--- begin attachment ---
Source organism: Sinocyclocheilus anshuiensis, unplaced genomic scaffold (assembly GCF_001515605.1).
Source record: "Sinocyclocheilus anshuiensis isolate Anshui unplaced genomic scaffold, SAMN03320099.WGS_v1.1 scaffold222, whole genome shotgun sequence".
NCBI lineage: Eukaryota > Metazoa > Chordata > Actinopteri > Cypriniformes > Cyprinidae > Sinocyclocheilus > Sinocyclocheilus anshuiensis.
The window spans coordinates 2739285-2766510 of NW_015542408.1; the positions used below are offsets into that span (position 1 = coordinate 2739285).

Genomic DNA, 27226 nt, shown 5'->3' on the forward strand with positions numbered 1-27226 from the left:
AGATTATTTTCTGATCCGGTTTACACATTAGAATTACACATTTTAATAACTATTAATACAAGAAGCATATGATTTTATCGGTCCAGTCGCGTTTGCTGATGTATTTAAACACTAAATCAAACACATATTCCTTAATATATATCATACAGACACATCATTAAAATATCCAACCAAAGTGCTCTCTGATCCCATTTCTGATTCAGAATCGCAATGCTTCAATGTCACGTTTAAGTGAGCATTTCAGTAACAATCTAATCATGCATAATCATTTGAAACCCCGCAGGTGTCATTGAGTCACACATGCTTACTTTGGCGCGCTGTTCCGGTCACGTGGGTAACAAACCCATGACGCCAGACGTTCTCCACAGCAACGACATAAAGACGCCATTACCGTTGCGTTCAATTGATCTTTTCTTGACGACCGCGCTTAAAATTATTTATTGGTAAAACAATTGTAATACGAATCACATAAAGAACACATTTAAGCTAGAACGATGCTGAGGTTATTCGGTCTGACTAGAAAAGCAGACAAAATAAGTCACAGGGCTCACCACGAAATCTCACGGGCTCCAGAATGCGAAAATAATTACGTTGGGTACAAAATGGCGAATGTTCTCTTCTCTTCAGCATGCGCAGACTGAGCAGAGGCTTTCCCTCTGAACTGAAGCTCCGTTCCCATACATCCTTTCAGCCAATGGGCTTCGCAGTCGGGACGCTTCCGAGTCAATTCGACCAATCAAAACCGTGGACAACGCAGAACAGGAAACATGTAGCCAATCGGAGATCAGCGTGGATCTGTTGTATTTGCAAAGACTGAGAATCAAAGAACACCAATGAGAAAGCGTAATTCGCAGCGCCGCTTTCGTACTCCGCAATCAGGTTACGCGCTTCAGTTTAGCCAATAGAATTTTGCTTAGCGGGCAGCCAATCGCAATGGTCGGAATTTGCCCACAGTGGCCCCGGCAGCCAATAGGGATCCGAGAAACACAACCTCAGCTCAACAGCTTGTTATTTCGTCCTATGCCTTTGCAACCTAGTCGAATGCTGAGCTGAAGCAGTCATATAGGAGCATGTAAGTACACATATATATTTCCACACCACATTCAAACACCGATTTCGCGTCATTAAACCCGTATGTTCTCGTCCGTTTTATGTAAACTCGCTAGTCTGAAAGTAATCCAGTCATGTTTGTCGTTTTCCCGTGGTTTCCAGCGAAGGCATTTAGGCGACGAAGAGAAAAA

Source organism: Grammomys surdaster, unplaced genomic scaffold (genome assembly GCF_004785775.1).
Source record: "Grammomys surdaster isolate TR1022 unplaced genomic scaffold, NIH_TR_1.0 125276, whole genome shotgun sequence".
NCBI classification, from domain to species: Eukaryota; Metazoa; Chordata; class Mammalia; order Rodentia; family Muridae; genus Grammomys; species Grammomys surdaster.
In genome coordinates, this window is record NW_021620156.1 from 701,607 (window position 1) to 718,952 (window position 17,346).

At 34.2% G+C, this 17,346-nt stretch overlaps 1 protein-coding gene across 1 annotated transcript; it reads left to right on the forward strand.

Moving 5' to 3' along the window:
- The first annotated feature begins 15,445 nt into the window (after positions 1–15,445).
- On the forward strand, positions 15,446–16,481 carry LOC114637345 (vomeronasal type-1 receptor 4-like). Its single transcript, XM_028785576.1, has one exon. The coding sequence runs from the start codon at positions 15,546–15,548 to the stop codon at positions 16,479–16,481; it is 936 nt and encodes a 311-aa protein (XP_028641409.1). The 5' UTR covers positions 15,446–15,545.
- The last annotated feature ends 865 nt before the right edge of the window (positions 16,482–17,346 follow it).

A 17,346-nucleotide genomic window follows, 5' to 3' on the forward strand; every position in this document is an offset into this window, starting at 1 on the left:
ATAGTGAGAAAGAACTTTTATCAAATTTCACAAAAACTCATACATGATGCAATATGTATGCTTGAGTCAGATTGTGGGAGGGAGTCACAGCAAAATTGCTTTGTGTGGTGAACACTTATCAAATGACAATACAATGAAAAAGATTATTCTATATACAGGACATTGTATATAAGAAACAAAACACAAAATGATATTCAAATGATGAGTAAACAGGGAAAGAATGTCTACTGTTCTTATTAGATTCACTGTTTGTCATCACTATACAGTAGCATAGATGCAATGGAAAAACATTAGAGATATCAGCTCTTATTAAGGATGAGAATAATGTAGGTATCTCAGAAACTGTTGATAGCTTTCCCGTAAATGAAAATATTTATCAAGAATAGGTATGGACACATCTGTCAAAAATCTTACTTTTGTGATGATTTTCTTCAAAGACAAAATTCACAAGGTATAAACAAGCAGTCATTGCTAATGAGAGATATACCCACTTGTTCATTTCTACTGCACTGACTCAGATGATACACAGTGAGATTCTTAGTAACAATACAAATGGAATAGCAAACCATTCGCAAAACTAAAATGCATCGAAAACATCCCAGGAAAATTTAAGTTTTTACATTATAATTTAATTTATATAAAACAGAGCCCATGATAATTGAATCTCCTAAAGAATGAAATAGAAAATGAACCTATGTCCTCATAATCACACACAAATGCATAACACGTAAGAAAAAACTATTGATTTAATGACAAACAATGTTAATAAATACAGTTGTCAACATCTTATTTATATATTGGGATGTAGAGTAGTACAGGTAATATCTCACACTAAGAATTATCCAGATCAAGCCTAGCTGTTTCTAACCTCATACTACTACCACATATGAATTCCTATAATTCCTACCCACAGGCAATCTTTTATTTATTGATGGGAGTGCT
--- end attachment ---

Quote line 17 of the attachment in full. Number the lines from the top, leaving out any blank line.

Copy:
ATAGTGAGAAAGAACTTTTATCAAATTTCACAAAAACTCATACATGATGCAATATGTATGCTTGAGTCAGATTGTGGGAGGGAGTCACAGCAAAATTGCTTTGTGTGGTGAACACTTATCAAATGACAATACAATGAAAAAGATTATTCTATATACAGGACATTGTATATAAGAAACAAAACACAAAATGATATTCAAATGATGAGTAAACAGGGAAAGAATGTCTACTGTTCTTATTAGATTCACTGTTTGTCATCACTATACAGTAGCATAGATGCAATGGAAAAACATTAGAGATATCAGCTCTTATTAAGGATGAGAATAATGTAGGTATCTCAGAAACTGTTGATAGCTTTCCCGTAAATGAAAATATTTATCAAGAATAGGTATGGACACATCTGTCAAAAATCTTACTTTTGTGATGATTTTCTTCAAAGACAAAATTCACAAGGTATAAACAAGCAGTCATTGCTAATGAGAGATATACCCACTTGTTCATTTCTACTGCACTGACTCAGATGATACACAGTGAGATTCTTAGTAACAATACAAATGGAATAGCAAACCATTCGCAAAACTAAAATGCATCGAAAACATCCCAGGAAAATTTAAGTTTTTACATTATAATTTAATTTATATAAAACAGAGCCCATGATAATTGAATCTCCTAAAGAATGAAATAGAAAATGAACCTATGTCCTCATAATCACACACAAATGCATAACACGTAAGAAAAAACTATTGATTTAATGACAAACAATGTTAATAAATACAGTTGTCAACATCTTATTTATATATTGGGATGTAGAGTAGTACAGGTAATATCTCACACTAAGAATTATCCAGATCAAGCCTAGCTGTTTCTAACCTCATACTACTACCACATATGAATTCCTATAATTCCTACCCACAGGCAATCTTTTATTTATTGATGGGAGTGCT